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Nearly full moon passes near star Antares on June 11


Tonight for June 11, 2014

On June 11, 2014, the moon is sweeping past the constellation Scorpius the Scorpion, shining below the planet Saturn at nightfall. The brightest star in the moon’s vicinity is Antares, sometimes called the Scorpion’s Heart.

The name Antares means like Mars. This star got that name because of its ruddy hue, similar to the red planet. If you remember your Greek mythology (or perhaps episodes of Xena: Warrior Princess), Ares is the god of war, the counterpart to the Roman god Mars. Antares = ant-Ares. On June and July evenings in 2014, both Antares and Mars are above the horizon. Mars lies in the southwest sky, somewhat close to a star called Spica, brightest light in the constellation Virgo the Maiden. Look below for an expanded chart, which includes the star Spica and the planet Mars.

Do you have binoculars? If so, they may help you to better discern the reddish color of Antares and Mars on this moonlit night. Or identify these objects now, and wait until the moon moves away.

A planisphere is virtually indispensable for beginning stargazers. Order your EarthSky planisphere today.

Here is a wider view of the June 11 evening sky.  Compare the reddish color of the star Antares to the reddish color of the planet Mars!

Here is a wider view of the June 11 evening sky. Compare the reddish color of the star Antares to the reddish color of the planet Mars!

Throughout June 2014, the planets Mars and Saturn plus two bright zodiacal stars, Spica and Antares, will enable you to visualize the ecliptic – Earth’s orbital plane projected onto the dome of sky – with the mind’s-eye. The ecliptic is the sun’s path across our sky. It’s useful to think about, because the moon also travels this path, and so do the planets.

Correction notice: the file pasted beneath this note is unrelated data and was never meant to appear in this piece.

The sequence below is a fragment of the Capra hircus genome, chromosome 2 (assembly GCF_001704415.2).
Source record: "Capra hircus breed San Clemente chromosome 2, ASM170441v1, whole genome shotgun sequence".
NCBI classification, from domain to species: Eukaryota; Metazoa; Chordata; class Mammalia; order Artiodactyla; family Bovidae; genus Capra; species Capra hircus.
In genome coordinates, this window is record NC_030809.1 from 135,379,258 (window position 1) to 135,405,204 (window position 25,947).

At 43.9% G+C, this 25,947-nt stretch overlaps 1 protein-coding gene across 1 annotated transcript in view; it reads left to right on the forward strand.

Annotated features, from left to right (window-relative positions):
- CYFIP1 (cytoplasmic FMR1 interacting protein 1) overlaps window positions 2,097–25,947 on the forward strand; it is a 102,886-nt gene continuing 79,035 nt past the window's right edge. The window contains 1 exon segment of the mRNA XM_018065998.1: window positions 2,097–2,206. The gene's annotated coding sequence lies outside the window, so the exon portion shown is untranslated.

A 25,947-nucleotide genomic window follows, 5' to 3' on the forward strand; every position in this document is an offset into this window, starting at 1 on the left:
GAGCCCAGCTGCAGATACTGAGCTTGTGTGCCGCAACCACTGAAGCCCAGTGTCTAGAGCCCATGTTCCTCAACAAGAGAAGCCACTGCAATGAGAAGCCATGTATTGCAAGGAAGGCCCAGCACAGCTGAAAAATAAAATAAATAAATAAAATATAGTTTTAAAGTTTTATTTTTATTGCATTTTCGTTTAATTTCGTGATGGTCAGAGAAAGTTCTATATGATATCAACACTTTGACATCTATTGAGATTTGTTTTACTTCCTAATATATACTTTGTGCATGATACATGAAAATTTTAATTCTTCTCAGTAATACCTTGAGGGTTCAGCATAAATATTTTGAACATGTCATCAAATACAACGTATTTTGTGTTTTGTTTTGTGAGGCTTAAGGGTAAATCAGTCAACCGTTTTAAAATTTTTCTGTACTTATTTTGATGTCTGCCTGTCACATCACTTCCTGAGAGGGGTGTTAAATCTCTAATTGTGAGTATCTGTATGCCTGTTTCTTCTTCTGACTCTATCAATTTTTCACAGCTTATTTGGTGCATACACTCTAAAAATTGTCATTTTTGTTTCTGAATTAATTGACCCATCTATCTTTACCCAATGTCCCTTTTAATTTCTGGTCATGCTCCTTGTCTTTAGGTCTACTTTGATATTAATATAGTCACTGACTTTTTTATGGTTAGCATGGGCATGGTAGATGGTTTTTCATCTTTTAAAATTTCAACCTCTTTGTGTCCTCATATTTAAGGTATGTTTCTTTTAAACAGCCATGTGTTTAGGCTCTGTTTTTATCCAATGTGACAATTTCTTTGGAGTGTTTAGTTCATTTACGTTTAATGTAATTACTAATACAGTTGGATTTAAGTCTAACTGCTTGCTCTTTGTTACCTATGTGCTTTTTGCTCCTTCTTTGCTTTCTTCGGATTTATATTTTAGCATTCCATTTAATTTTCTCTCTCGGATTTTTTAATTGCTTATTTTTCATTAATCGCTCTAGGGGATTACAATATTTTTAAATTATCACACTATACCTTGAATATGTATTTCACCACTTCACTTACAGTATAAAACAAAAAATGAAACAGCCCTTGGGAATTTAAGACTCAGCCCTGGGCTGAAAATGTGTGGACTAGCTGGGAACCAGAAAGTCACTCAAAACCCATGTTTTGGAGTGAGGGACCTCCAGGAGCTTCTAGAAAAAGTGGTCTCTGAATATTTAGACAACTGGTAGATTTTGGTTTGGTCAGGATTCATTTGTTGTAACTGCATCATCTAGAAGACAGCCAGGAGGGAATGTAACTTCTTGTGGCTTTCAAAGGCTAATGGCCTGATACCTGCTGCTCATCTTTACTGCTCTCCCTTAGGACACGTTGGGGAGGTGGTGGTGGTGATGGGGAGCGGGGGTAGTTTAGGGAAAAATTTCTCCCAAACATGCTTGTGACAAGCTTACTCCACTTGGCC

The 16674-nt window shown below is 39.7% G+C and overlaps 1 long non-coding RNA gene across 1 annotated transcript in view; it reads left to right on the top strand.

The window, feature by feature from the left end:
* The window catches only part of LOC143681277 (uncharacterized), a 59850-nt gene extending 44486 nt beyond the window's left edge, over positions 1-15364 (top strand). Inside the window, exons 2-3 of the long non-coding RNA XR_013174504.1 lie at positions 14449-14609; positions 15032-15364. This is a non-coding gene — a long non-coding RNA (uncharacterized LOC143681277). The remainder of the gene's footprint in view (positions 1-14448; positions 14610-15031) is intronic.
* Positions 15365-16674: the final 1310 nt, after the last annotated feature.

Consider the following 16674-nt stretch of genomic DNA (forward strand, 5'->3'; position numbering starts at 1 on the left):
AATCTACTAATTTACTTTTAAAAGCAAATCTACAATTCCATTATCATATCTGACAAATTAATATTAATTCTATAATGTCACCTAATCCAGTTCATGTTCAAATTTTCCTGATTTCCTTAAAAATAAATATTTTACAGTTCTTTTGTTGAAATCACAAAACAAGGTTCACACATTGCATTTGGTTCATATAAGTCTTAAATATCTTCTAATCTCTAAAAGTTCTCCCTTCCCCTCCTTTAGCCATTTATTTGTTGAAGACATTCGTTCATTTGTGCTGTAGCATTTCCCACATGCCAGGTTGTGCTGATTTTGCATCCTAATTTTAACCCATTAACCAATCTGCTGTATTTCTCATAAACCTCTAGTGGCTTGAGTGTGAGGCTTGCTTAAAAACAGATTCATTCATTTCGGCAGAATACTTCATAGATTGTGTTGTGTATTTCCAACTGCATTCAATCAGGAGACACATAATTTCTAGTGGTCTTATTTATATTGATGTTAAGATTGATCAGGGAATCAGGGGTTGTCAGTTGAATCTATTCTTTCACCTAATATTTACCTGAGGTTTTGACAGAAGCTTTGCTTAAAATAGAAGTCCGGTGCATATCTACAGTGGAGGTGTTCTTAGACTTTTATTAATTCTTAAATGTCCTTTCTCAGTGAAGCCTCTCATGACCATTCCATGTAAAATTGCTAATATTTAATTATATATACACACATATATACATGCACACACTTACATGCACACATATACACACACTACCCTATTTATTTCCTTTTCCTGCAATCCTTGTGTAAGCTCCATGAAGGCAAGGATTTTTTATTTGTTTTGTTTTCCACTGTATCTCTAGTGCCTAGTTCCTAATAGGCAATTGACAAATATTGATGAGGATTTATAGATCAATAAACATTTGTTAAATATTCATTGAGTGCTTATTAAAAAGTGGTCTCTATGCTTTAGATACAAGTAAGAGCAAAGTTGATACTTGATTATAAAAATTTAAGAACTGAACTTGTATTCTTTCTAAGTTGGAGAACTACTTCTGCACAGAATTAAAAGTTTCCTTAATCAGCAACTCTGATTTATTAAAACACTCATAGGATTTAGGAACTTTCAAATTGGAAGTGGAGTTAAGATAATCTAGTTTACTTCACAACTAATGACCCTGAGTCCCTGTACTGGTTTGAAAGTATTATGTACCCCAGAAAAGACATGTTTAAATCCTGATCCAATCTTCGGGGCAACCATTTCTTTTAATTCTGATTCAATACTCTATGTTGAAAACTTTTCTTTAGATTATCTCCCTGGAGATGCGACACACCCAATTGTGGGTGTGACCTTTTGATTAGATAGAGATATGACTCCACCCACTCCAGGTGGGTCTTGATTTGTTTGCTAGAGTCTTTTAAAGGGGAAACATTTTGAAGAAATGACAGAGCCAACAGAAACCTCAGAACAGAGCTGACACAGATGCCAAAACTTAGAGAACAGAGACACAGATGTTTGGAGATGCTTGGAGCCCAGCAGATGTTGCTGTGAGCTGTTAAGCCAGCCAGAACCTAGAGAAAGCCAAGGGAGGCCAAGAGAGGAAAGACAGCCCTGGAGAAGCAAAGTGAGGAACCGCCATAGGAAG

Some people ask why is Antares so red? The answer is that the outer layer of its atmosphere – its surface for lack of a better term for this giant ball of gas – is cooler than other stars that appear whitish. In much the same way, we think of something red hot on Earth as being cooler than something white hot. Antares’ surface is still very hot by earthly standards, some 3,100 degrees Celsius (5,600 degrees Fahrenheit). But it’s a far cry from our sun’s surface temperature of 5,200 degrees C (9,400 degrees F). As a result, the light we see from Antares comes mostly from the red side of the spectrum.

Want more about word origins? Look at the June 11 moon. It is more than half lighted but less than full. The moon’s almost-full phase tonight is called “gibbous,” which derives from the Latin word for hump. A gibbous moon is sometimes called a hump-backed moon.

Bottom line: On June 11, 2014, the waxing gibbous moon appears near the reddish star Antares. During the evening hours, the moon and Antares may be found ascending in the east below the planet Saturn.

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